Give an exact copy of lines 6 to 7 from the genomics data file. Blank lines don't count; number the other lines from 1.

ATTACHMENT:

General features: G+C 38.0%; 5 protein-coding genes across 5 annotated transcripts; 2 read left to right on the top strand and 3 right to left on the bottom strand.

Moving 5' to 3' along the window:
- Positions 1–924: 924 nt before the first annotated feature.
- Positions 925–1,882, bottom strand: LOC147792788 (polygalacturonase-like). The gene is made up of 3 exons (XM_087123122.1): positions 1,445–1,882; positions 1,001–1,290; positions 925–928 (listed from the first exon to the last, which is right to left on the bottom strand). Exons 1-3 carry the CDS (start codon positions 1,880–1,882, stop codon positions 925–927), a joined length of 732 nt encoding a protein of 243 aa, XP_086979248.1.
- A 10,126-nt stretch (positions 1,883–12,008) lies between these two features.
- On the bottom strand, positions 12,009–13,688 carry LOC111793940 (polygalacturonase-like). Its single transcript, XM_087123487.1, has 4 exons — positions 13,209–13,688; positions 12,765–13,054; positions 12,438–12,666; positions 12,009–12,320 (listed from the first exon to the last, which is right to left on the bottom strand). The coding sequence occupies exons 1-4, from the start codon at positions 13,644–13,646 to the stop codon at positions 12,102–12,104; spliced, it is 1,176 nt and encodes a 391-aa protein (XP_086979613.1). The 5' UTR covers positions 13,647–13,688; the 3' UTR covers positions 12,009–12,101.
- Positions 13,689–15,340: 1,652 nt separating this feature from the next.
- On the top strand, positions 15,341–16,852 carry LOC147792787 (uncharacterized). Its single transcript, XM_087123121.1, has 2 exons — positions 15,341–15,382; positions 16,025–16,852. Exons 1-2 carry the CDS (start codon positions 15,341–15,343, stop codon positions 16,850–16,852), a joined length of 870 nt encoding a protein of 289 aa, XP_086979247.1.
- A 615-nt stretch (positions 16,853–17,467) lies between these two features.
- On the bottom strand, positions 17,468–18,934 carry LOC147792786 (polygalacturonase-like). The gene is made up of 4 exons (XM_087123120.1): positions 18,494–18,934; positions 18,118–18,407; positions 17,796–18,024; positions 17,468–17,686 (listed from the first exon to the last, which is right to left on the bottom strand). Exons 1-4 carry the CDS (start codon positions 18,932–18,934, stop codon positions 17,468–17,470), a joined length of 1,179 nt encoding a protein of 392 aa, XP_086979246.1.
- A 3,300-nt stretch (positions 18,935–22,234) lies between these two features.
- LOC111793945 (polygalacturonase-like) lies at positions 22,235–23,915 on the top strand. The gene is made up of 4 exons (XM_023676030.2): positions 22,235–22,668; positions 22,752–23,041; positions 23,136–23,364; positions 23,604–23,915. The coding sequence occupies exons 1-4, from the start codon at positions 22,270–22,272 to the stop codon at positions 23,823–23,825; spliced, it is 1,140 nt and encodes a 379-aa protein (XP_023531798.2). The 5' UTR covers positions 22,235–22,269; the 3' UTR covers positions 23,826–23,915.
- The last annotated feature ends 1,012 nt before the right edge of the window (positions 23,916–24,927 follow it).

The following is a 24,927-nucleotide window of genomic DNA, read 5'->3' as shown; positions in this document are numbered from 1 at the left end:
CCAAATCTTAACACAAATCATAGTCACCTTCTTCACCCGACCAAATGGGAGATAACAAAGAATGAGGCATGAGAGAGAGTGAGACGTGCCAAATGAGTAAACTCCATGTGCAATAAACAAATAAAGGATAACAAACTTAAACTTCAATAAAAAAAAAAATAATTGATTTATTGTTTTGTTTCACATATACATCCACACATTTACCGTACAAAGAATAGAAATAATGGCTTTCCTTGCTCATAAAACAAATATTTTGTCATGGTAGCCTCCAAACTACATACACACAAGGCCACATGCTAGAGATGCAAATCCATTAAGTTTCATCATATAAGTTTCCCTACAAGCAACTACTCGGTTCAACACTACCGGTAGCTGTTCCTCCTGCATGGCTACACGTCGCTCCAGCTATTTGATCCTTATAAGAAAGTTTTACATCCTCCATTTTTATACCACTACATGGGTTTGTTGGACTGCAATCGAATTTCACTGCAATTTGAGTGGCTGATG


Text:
- On the bottom strand, positions 12,009–13,688 carry LOC111793940 (polygalacturonase-like). Its single transcript, XM_087123487.1, has 4 exons — positions 13,209–13,688; positions 12,765–13,054; positions 12,438–12,666; positions 12,009–12,320 (listed from the first exon to the last, which is right to left on the bottom strand). The coding sequence occupies exons 1-4, from the start codon at positions 13,644–13,646 to the stop codon at positions 12,102–12,104; spliced, it is 1,176 nt and encodes a 391-aa protein (XP_086979613.1). The 5' UTR covers positions 13,647–13,688; the 3' UTR covers positions 12,009–12,101.
- Positions 13,689–15,340: 1,652 nt separating this feature from the next.